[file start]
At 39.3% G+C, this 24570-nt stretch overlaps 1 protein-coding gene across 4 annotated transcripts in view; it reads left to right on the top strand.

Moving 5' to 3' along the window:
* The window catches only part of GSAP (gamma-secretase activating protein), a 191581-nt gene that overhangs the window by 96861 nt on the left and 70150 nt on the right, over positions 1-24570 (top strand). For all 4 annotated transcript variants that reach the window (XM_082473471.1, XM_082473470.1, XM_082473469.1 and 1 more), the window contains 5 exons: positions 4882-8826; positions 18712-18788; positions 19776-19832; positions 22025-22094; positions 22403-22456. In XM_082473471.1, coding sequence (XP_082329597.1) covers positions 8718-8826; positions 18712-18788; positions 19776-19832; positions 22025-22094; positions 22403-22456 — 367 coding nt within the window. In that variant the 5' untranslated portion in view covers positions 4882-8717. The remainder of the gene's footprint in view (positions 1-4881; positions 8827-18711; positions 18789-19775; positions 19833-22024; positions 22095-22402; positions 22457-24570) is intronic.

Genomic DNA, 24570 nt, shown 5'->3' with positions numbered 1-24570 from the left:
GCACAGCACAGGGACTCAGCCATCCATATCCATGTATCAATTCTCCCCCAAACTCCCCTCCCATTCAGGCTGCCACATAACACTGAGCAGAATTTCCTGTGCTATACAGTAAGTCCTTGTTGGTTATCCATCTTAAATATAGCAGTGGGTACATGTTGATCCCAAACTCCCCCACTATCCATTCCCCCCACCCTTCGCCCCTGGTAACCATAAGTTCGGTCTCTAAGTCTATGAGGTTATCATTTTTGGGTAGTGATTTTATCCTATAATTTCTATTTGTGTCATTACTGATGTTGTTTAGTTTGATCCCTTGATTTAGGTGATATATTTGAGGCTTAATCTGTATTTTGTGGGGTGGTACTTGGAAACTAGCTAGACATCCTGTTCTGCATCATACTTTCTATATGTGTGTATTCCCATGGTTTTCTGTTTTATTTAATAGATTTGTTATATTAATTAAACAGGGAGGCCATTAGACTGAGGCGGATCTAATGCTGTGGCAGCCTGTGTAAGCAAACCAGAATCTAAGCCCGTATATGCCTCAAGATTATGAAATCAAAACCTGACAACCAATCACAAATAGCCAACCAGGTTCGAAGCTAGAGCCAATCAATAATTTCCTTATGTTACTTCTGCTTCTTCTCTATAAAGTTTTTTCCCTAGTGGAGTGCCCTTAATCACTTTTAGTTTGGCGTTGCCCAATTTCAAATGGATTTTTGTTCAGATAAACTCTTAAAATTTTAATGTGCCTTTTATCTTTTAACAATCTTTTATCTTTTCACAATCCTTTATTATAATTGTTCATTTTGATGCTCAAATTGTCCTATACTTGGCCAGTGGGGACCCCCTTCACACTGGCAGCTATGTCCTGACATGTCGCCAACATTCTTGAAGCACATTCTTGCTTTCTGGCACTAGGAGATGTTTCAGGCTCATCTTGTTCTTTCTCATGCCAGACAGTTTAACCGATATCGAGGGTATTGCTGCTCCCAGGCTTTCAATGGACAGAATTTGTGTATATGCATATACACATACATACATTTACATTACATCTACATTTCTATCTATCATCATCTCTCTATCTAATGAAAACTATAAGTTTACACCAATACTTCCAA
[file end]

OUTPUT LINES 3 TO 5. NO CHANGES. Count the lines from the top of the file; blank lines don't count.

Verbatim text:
* The window catches only part of GSAP (gamma-secretase activating protein), a 191581-nt gene that overhangs the window by 96861 nt on the left and 70150 nt on the right, over positions 1-24570 (top strand). For all 4 annotated transcript variants that reach the window (XM_082473471.1, XM_082473470.1, XM_082473469.1 and 1 more), the window contains 5 exons: positions 4882-8826; positions 18712-18788; positions 19776-19832; positions 22025-22094; positions 22403-22456. In XM_082473471.1, coding sequence (XP_082329597.1) covers positions 8718-8826; positions 18712-18788; positions 19776-19832; positions 22025-22094; positions 22403-22456 — 367 coding nt within the window. In that variant the 5' untranslated portion in view covers positions 4882-8717. The remainder of the gene's footprint in view (positions 1-4881; positions 8827-18711; positions 18789-19775; positions 19833-22024; positions 22095-22402; positions 22457-24570) is intronic.

Genomic DNA, 24570 nt, shown 5'->3' with positions numbered 1-24570 from the left:
GCACAGCACAGGGACTCAGCCATCCATATCCATGTATCAATTCTCCCCCAAACTCCCCTCCCATTCAGGCTGCCACATAACACTGAGCAGAATTTCCTGTGCTATACAGTAAGTCCTTGTTGGTTATCCATCTTAAATATAGCAGTGGGTACATGTTGATCCCAAACTCCCCCACTATCCATTCCCCCCACCCTTCGCCCCTGGTAACCATAAGTTCGGTCTCTAAGTCTATGAGGTTATCATTTTTGGGTAGTGATTTTATCCTATAATTTCTATTTGTGTCATTACTGATGTTGTTTAGTTTGATCCCTTGATTTAGGTGATATATTTGAGGCTTAATCTGTATTTTGTGGGGTGGTACTTGGAAACTAGCTAGACATCCTGTTCTGCATCATACTTTCTATATGTGTGTATTCCCATGGTTTTCTGTTTTATTTAATAGATTTGTTATATTAATTAAACAGGGAGGCCATTAGACTGAGGCGGATCTAATGCTGTGGCAGCCTGTGTAAGCAAACCAGAATCTAAGCCCGTATATGCCTCAAGATTATGAAATCAAAACCTGACAACCAATCACAAATAGCCAACCAGGTTCGAAGCTAGAGCCAATCAATAATTTCCTTATGTTACTTCTGCTTCTTCTCTATAAAGTTTTTTCCCTAGTGGAGTGCCCTTAATCACTTTTAGTTTGGCGTTGCCCAATTTCAAATGGATTTTTGTTCAGATAAACTCTTAAAATTTTAATGTGCCTTTTATCTTTTAACAATCTTTTATCTTTTCACAATCCTTTATTATAATTGTTCATTTTGATGCTCAAATTGTCCTATACTTGGCCAGTGGGGACCCCCTTCACACTGGCAGCTATGTCCTGACATGTCGCCAACATTCTTGAAGCACATTCTTGCTTTCTGGCACTAGGAGATGTTTCAGGCTCATCTTGTTCTTTCTCATGCCAGACAGTTTAACCGATATCGAGGGTATTGCTGCTCCCAGGCTTTCAATGGACAGAATTTGTGTATATGCATATACACATACATACATTTACATTACATCTACATTTCTATCTATCATCATCTCTCTATCTAATGAAAACTATAAGTTTACACCAATACTTCCAA